Supply Chain News Bites - Only from SCDigest

- Apri 7, 2011 -


Supply Chain Graphic of the Week: The Evolution of Supply Chain Optimization Technology

Combination of Computing Horsepower and Advances in Optimization Technology have Led to Dramatic Improvements in Performance, Opening Up a New Generation of Optimization 3.0 Technologies for the Supply Chain


By SCDigest Editorial Staff



Have we entered the Optimization 3.0 era?

That was the premise of a recent Supply Chain Videcast featuring Thomas Dong of IBM, who said tremendous advances in computing power are leading to significant new opportunities to leverage optimization technology in the supply chain. To see the excellent full videocast on demand, go here: Optimization 3.0 Videocast.

Dong said the first phase of optimization began in the late 1940s, when George Dantzig invented the Simplex method, the foundation of Linear Programming (LP) and more generally the discipline of mathematical optimization. Optimization provides a scientific means to determine the best decision across a set of constrained resources. The technology was first used in applications such as airline "yield management" and optimizing telecommunications networks and routing.

Optimization 2.0 was seen during the 1990s and beyond, as optimization tools were deployed to solve supply chain problems, such as supply chain network design and transportation planning. Optimization technology was used either as standalone tool sets companies themselves would adopt, or leveraged as embedded components in commercial software packages.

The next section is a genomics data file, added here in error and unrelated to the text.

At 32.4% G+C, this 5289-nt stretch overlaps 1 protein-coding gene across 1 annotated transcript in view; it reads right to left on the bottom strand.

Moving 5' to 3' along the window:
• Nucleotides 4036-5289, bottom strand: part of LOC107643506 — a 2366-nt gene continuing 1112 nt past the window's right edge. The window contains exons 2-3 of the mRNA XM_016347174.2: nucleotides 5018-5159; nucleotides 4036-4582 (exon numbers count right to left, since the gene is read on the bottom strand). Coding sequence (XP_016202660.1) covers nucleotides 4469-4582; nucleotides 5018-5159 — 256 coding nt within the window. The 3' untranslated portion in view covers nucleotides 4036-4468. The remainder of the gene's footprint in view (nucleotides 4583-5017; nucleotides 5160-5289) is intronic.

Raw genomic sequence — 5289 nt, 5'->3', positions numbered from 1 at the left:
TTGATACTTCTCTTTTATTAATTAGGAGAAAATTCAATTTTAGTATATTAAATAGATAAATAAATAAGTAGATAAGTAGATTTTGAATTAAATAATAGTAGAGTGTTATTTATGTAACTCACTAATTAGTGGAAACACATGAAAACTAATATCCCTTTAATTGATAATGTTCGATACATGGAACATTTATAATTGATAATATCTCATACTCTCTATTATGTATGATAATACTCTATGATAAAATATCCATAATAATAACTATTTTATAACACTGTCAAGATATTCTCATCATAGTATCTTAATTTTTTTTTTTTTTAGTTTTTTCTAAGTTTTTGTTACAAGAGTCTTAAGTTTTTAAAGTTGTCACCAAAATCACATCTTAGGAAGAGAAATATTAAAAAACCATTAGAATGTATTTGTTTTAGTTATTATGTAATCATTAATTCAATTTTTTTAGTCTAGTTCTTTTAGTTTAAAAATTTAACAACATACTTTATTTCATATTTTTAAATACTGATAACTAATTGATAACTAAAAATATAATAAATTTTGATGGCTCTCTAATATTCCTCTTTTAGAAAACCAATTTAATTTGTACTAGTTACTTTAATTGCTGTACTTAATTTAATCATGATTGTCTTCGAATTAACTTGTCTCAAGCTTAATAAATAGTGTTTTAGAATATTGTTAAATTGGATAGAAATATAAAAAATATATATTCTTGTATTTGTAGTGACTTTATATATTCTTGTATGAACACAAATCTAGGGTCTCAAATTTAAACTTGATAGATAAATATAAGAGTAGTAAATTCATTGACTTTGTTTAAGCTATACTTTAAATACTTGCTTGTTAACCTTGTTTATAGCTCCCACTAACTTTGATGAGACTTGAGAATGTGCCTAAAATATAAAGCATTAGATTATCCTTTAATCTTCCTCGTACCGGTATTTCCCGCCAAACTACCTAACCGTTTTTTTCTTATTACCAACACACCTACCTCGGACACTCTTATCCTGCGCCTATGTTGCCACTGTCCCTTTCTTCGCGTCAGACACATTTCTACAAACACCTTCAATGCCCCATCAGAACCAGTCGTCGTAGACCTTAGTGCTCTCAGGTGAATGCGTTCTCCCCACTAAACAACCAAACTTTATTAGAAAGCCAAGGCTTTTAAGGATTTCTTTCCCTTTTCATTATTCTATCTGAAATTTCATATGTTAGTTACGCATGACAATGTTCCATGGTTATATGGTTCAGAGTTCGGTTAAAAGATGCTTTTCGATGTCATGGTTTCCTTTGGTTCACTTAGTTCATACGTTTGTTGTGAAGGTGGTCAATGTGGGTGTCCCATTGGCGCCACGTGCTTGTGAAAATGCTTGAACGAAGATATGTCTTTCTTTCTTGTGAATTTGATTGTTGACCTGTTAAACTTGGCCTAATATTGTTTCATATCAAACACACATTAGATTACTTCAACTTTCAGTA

Source: IBM


Optimization 3.0 is happening now, Dong says, and is made possible by the huge advances in computing power. How much has it changed? Dong says that several years ago, increased computer horse power plus improved algorithms in the solvers had improved optimization performance more than 5 million times versus older technology. More advances have occurred since then.

Why is this important? Because it allows companies to now use optimization technology to solve problems that simply weren't feasible before, given the time it took to run the solvers. This greater perofrmance will also allow creation of "real-time analytics" for both decision support and automated action. This indeed is what Dong says is the future of supply chain technology.

Case in point: An IBM semiconductor factory that reschedules itself every 5 minutes across numerous processes and variables, a scheduling frequency simply unimaginable with even second generation optimization technology.

This is where we are headed.


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